RIAA Realized SOPA was Ineffective
That's the Recording Industry Association of America's take on the fortunately deceased "Stop Online Piracy Act" (SOPA) (H.R. 3261) and the U.S. Senate's Protect Intellectual Property Act (PIPA) (S.968). In other words, even one of the world's most notoriously belligerent and aggressive copyright wachdogs thought that SOPA was ineffective.
That's an important admission to consider as similar legislation is spewed up once more.
Of course the RIAA never intended for the public to glimpse that statement or others in a letter from RIAA Deputy General Counsel Victoria Sheckler to the International Federation of the Phonographic Industry (IFPI). But thanks to TorrentFreak and its associates, the letter [PDF] -- dated April 2012 -- has leaked onto the web for all to see.
Much of the letter chronicles the slow death of SOPA due to "viral" grassroots campaign. The letter expresses concerns regarding "anti-SOPA sentiment in netizens being used by opponents to oppose other copyright protection measures."
But it did offer praise to SOPA for elevating the "important principle regarding intermediary responsibility."
"Intermediary responsibility" is the term the RIAA uses to describe policing by internet service providers, either by warning file-sharing users or by blocking pro-infringement sites, such as The Pirate Bay.
Following the death of SOPA, the RIAA is pushing for a "six strikes" plan voluntarily adopted by ISPs.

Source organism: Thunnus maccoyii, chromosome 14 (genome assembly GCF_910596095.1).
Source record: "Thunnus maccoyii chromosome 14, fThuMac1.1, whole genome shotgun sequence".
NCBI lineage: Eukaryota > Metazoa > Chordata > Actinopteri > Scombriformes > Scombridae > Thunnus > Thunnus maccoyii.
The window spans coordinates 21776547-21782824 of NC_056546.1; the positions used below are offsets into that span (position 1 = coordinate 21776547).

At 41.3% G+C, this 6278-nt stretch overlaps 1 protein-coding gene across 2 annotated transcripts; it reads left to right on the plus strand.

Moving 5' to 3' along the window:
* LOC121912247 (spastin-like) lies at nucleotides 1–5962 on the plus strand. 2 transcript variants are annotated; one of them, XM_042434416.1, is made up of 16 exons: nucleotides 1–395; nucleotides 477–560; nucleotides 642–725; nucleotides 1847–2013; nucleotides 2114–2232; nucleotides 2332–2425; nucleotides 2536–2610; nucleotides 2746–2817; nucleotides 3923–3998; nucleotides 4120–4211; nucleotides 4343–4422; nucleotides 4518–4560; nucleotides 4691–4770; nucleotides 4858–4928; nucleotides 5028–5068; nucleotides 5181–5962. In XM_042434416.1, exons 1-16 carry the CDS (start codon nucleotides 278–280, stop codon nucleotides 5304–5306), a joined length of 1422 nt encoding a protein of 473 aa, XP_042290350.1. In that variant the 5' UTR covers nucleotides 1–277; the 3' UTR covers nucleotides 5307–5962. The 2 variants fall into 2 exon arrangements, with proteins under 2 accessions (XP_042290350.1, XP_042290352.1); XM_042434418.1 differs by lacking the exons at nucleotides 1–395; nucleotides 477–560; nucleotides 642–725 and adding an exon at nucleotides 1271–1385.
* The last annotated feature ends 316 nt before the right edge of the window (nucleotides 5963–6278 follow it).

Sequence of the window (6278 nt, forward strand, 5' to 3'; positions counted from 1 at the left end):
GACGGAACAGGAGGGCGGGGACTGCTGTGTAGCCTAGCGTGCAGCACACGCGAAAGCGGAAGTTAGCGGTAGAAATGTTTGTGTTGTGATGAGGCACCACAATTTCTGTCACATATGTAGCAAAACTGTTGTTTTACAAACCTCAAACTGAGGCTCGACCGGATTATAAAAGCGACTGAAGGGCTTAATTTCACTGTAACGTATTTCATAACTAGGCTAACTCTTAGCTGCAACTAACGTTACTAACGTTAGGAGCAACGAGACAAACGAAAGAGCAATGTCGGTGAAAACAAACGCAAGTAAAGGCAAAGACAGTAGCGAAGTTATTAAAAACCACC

Thus far Time Warner Cable, Comcast Corp., and Verizon Wireless -- a joint venture between Verizon Communications Inc. and Vodafone Group Plc. -- have all agreed to implement the plan.
Under the scheme, the ISP partners would send warnings to users caught file-sharing. As users received progressively more warnings they would face consequences, including:
service tier downgrade (temporary)
redirection to landing page until subscriber contacts ISP
restriction of Internet access (temporary)
redirection until subscriber completes meaningful education on copyright
Booting file-sharing users off the internet -- a controversial provision of many "strikes" plans -- is not listed as a current pillar of the plan, but it is included in a sneaky manner.
While the Memorandum of Understanding does not call for terminations, the letter mentions that ISPs in the U.S. must have a "termination policy for repeat infringers" in order to receive Safe Harbor protections under the Digital Millennium Copyright Act (DMCA), which modified Title 17 of the U.S. Code.
In other words the RIAA says that it's not asking to disconnect users, though it casually mentions that the law requires that. Likewise the ISPs can say they aren't bowing to RIAA request, but rather to U.S. Code. Of course the RIAA was a key lobbying force in passing
that change to the U.S. Code, so at the end of the day the RIAA rhetoric is nothing more than a clever public relations ploy.